Time has Slipped By
I can't believe it's been over two months since I last wrote. My life used to be lived at 70 miles per hour, between San Diego and Los Angeles. Last spring it slowed to 50, then 40 miles per hour, as I finished my final semester online, and we adjusted to the Covid lifestyle. My solo show in June at the 29 Palms Art Gallery was postponed, of course, and I lost my painting mojo. I continued work on my big conceptual project, MLand, and finished lots of little projects around the house and garden. I was actually thrown out of two online exhibitions because I didn't follow the "rules." WTF.
August came, the dreaded month, and the gears of my life ground down to 20 miles per hour. We rushed to get AC installed--mini splits in the living room and bed room--all we could afford. The AC guy loved our property, and remembered riding horses on our dunes as a kid. The AC units are probably the nicest part of our house, so professionally installed. And in the nick of time. The weather turned humid, and hit 119 a few days in a row (Death Valley, relatively close by, hit 130, hottest in recent history). The nights don't go down below the mid 80s. We watched the Comet Neowise, and the Perseid Meteor Shower. A big fire in Banning threatened to jump up to the Morongo Valley, but was stopped. Sky is still smokey, but that may be from the other fires that are consuming the state. This year has just been so terribly hard.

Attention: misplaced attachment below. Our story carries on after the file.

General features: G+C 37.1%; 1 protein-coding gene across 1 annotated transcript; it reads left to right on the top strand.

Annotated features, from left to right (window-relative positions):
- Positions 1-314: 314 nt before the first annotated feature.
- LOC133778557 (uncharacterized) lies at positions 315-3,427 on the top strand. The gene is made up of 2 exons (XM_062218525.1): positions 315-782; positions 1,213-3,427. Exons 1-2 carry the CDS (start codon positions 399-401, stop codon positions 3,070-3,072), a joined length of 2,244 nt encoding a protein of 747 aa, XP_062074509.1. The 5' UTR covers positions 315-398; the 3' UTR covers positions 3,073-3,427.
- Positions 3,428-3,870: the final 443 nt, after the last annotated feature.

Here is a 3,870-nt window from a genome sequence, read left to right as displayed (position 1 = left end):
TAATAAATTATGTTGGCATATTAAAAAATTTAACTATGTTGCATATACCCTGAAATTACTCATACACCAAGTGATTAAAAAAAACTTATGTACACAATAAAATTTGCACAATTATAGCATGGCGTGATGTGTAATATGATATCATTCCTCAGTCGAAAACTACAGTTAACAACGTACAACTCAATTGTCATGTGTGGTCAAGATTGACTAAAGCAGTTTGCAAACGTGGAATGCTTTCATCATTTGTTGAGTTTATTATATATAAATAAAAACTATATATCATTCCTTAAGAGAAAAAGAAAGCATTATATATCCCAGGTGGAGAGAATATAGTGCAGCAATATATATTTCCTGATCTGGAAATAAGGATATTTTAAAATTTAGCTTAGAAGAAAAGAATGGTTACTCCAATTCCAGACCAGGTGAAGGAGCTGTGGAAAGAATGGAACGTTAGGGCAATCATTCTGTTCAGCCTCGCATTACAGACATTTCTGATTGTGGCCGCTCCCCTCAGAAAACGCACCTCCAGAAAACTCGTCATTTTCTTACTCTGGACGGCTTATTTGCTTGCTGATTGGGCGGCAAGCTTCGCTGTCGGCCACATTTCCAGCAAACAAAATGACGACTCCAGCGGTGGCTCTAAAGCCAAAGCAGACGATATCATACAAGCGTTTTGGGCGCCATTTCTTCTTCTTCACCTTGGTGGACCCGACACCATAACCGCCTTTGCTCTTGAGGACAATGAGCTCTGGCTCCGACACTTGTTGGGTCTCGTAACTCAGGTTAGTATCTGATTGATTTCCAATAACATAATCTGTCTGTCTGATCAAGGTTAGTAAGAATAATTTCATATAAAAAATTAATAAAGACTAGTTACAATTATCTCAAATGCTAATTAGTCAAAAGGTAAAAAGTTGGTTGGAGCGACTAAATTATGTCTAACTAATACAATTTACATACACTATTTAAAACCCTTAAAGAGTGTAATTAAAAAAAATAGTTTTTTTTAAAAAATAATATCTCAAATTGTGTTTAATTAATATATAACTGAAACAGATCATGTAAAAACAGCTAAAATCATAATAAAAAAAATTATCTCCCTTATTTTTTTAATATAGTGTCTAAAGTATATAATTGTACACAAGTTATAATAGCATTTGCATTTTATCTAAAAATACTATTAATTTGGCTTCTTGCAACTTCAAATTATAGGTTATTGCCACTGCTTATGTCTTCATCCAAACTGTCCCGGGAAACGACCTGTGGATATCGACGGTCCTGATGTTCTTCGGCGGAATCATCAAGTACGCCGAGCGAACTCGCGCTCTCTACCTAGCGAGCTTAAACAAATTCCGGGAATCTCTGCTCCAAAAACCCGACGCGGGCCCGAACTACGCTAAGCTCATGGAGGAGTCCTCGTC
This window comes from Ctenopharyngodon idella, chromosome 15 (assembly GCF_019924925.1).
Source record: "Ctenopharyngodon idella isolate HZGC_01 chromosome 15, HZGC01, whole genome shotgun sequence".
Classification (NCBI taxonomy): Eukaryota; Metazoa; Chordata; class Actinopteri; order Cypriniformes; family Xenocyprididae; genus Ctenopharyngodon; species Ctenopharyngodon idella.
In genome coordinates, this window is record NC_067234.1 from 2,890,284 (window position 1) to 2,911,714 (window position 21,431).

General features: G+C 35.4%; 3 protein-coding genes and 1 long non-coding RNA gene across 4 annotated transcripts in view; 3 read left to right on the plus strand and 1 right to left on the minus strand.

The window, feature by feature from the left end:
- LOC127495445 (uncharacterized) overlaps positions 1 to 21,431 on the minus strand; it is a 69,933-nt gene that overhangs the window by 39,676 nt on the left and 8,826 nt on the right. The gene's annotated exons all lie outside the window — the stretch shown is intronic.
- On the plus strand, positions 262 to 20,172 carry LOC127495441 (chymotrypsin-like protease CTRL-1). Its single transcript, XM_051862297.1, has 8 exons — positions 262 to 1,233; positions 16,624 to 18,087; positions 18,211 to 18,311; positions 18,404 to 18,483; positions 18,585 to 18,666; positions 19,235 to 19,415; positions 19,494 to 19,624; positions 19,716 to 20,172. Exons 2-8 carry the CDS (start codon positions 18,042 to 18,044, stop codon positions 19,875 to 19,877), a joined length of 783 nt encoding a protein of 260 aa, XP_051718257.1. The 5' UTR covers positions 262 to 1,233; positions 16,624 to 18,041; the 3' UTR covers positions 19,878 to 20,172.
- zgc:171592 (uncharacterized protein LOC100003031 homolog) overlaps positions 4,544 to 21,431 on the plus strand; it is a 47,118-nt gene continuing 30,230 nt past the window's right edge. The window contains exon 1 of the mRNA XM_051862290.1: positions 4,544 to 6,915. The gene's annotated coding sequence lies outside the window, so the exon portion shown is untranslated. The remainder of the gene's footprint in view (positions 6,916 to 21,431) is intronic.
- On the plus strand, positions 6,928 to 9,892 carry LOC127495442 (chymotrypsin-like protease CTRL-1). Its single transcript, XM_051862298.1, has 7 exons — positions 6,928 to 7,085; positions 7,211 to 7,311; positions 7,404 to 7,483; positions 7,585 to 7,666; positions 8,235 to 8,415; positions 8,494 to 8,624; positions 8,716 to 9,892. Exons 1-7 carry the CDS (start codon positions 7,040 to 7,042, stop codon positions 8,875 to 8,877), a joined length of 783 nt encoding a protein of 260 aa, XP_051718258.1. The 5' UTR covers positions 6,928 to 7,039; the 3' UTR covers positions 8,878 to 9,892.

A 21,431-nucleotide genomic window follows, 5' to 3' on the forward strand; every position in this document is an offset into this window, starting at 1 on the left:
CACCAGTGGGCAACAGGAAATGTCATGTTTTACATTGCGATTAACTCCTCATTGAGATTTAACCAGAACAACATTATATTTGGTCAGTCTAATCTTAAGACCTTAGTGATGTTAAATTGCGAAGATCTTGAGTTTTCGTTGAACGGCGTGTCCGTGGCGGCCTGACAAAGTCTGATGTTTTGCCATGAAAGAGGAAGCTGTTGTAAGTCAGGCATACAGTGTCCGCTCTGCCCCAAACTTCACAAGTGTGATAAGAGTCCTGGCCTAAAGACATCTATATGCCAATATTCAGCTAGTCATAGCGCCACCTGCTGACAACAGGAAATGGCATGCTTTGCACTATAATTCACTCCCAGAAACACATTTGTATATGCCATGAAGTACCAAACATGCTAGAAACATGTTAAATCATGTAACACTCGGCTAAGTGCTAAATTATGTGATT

Now we live in the living room, all the doors and window shades closed so the AC forms a cool box. In winter we do the same thing to get warm. I've never lived in a place that has affected where I can be in my house. Expand in spring and fall, and constrict in winter and summer. No exercising outside, no venturing outside except right at dawn to water. The doves have started to eat the plants, even though we put water and food out every day.
We had bobcats in the oasis again, a mother and two kittens. We saw them live only a few times, but caught them on our motion sensor camera at the water bowl. I've always thought the oasis a bit spooky, and now we see how many animals move through there night and day: coyotes, hawks, rabbits, rats, owls, cats.
I'll try to write about MLand soon, but I'm discouraged right now. We just need to survive the heat, the fires, the political situation, the coming homeless crisis, and the diminution of our lives.
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Anna does most of the writing. Ted does most of the photos. But sometimes we switch. We are repairing a distressed property in 29 Palms, California, and eventually hope to run an artist residency there.